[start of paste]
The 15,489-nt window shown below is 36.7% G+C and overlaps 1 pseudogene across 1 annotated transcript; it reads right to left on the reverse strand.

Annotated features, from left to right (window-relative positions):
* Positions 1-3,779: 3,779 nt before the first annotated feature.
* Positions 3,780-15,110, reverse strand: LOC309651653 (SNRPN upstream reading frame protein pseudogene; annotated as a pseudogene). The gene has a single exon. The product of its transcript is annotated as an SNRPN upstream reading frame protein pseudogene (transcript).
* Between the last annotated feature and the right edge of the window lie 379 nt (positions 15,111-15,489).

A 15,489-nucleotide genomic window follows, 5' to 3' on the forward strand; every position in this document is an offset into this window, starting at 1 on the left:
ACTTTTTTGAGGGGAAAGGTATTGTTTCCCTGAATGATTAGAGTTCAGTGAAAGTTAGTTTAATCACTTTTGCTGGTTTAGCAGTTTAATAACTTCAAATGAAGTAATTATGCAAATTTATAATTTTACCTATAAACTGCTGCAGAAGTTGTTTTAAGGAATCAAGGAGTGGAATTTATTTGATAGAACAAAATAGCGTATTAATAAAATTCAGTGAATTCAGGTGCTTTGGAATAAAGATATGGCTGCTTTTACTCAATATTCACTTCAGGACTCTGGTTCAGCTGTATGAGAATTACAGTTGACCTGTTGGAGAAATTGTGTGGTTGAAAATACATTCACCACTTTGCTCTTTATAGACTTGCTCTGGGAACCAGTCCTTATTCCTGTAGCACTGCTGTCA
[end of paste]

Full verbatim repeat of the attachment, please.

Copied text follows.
The 15,489-nt window shown below is 36.7% G+C and overlaps 1 pseudogene across 1 annotated transcript; it reads right to left on the reverse strand.

Annotated features, from left to right (window-relative positions):
* Positions 1-3,779: 3,779 nt before the first annotated feature.
* Positions 3,780-15,110, reverse strand: LOC309651653 (SNRPN upstream reading frame protein pseudogene; annotated as a pseudogene). The gene has a single exon. The product of its transcript is annotated as an SNRPN upstream reading frame protein pseudogene (transcript).
* Between the last annotated feature and the right edge of the window lie 379 nt (positions 15,111-15,489).

A 15,489-nucleotide genomic window follows, 5' to 3' on the forward strand; every position in this document is an offset into this window, starting at 1 on the left:
ACTTTTTTGAGGGGAAAGGTATTGTTTCCCTGAATGATTAGAGTTCAGTGAAAGTTAGTTTAATCACTTTTGCTGGTTTAGCAGTTTAATAACTTCAAATGAAGTAATTATGCAAATTTATAATTTTACCTATAAACTGCTGCAGAAGTTGTTTTAAGGAATCAAGGAGTGGAATTTATTTGATAGAACAAAATAGCGTATTAATAAAATTCAGTGAATTCAGGTGCTTTGGAATAAAGATATGGCTGCTTTTACTCAATATTCACTTCAGGACTCTGGTTCAGCTGTATGAGAATTACAGTTGACCTGTTGGAGAAATTGTGTGGTTGAAAATACATTCACCACTTTGCTCTTTATAGACTTGCTCTGGGAACCAGTCCTTATTCCTGTAGCACTGCTGTCA